Local News

Plenty of ideas floated for Harder Hall, but none so far a go

SEBRING - There's no shortage of ideas about what Harder Hall could be. But the former hotel, which is up for sale by the city of Sebring, remains empty as it has been since the 1980s.

Sebring Assistant City Administrator Bob Hoffman said it will take a certain combination - a person with enough money to restore the building and a good idea of how to use it will make enough money for the buyer to cover the restoration costs.

Hoffman said during and after the time in 2012 that two promising proposals were made to the city and after those fell part, many people by phone or in person have submitted other ideas.

One of the prospective buyers was the owner of a Yoga foundation, Hoffman said. But don't look for the opportunity to practice yoga at Harder Hall anytime soon.

"I don't think it's going to go," he said, although adding it could still be a possibility.

One way may evoke images from a Charles Dickens novel. Another possible buyer suggested that Harder Hall could become an orphanage, Hoffman said. But so far that prospective buyer hasn't returned.

Either of those ideas would be far removed from the original use of the building. Harder Hall was built in 1927 and named after developers Lewis F. Harder and Vincent Hall. It was originally a hotel and golf resort.

Through the succeeding decades, it went through different ownerships until foreclosed on in 1980.

Eventually, the city gained ownership in 2006 and has been trying to sell it ever since.

The city has gotten about 10 responses to an ad placed on loopnet.com. Besides that, real estate agents can get a 4 percent commission if they find a buyer.

Last year, a Delray Beach corporation submitted a bid of $4.2 million to buy the building, but never followed through with the required $100,000 deposit. That corporation proposed to use it as a rehabilitation center.

While that idea may have been feasible, some of the other proposals appear to be somewhat more tenuous, Hoffman said.

Recently, one man from New Hampshire who said at one point he had rented space for a business in Harder Hall, proposed that he would sell stock to pay off what the city owes to a bank, Hoffman said.

If not enough stock was sold to cover what's owed to the bank, investors would get their money back, Hoffman said.

But if the stock covered the cost, then the New Hampshire man would gain ownership and make it into a hotel and spa, he said.

However, there was a big "if" in the proposal, Hoffman said. The Securities and Exchange Commission would have to change its regulations to allow the stock sale, he said.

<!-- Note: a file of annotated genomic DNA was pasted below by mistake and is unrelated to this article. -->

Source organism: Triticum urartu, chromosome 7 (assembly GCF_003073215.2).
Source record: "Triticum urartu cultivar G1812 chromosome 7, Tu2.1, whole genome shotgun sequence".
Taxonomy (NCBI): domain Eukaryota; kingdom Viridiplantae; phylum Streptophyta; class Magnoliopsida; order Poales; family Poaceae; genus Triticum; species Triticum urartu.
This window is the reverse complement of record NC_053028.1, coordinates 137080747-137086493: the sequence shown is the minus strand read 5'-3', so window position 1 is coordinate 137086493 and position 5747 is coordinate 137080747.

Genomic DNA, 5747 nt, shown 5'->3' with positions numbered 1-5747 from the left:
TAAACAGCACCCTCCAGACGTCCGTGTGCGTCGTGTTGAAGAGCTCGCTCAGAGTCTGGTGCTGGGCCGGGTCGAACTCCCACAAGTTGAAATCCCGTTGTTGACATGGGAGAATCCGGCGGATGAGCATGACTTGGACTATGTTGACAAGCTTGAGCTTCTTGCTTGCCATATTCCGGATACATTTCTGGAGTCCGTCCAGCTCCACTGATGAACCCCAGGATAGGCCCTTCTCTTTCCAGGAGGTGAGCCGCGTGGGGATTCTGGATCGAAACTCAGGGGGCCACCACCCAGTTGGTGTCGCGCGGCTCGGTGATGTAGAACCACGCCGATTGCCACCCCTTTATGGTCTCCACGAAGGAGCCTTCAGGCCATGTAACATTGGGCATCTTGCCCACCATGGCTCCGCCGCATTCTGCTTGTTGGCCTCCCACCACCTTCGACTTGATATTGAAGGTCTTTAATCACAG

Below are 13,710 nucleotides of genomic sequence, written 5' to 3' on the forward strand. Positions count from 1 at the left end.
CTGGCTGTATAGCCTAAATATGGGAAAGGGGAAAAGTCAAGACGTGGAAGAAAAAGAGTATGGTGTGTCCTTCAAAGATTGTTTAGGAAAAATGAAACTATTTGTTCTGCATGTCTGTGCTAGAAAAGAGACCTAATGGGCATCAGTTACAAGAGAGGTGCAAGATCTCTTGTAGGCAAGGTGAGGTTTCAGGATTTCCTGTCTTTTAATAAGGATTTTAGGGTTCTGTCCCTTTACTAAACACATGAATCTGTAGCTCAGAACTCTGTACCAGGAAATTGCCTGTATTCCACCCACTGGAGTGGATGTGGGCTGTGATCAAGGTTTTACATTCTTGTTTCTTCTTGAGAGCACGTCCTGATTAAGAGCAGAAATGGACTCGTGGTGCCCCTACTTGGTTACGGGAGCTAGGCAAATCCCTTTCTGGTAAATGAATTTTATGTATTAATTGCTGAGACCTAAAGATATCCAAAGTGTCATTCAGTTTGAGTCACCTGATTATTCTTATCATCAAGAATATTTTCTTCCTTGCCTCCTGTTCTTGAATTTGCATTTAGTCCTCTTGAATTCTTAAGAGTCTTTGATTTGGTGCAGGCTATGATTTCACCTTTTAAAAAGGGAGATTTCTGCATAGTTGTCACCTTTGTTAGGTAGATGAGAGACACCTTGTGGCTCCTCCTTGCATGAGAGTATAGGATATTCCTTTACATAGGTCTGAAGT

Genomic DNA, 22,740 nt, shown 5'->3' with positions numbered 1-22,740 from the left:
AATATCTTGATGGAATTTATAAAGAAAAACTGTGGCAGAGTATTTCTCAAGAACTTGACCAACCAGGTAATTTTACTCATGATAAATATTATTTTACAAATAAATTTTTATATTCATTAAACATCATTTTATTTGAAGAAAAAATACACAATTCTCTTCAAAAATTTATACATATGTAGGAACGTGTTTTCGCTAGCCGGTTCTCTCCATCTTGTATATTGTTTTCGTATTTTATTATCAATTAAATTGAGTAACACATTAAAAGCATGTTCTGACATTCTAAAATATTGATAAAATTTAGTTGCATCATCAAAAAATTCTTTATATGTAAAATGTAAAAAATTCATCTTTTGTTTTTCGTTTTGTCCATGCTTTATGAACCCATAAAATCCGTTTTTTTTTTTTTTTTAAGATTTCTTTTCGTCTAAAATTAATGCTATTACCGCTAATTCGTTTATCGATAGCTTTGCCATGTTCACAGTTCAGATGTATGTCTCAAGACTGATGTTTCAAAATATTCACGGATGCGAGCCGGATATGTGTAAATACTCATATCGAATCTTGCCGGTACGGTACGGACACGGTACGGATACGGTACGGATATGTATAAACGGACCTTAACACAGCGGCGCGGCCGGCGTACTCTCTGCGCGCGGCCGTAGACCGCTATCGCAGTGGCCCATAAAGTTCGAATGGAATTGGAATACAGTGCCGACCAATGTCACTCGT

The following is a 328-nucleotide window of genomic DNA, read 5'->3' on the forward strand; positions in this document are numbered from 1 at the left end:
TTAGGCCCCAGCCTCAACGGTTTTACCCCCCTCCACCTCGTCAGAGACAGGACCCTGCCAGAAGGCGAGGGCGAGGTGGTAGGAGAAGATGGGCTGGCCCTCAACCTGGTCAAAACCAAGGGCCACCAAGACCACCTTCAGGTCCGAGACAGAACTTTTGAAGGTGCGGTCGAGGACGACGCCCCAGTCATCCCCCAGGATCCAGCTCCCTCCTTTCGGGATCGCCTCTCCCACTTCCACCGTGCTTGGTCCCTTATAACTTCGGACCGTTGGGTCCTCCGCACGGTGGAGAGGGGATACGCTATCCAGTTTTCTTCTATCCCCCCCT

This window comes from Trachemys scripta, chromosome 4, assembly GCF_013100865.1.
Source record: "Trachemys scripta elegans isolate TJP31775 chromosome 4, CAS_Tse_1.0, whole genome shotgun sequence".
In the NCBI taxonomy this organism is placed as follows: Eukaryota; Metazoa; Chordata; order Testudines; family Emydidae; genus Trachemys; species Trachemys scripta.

The city has told the New Hampshire man to get back with the city if the regulations are changed, Hoffman said.

Another man who was once an elected transportation official up north suggested that he might be interested in buying the building as a home for himself, Hoffman said. But, so far, no formal proposal has been submitted, he added.

The man also suggested the possibility of using the site as an elephant refuge, Hoffman said.

"I don't think that would go over well in that neighborhood," he added.

A woman born and raised in Sebring who owns "a media business" in California was interested in possibly moving the media business to Harder Hall, Hoffman said.

But after visiting Harder Hall, she has yet to make a proposal, he added.

A group suggested Harder Hall could be used for rehabilitation for veterans, but no formal proposal has been forthcoming, he said.

One of the more promising proposals has been for use of Harder Hall as an addiction treatment center, Hoffman said. Those making the proposal were concerned about unexpected costs resulting from city inspections. The city discussed allowing the company to hire its own inspector with the city having the power to approve or disapprove the inspector.

But, he said, the city hasn't had any more communication with that company.

Other ideas for Harder Hall have been a religious retreat, a memory center for people with dementia and a transition center for released prisoners.

"There's just a wide variety of interest," Hoffman said. "Everybody has a vision."


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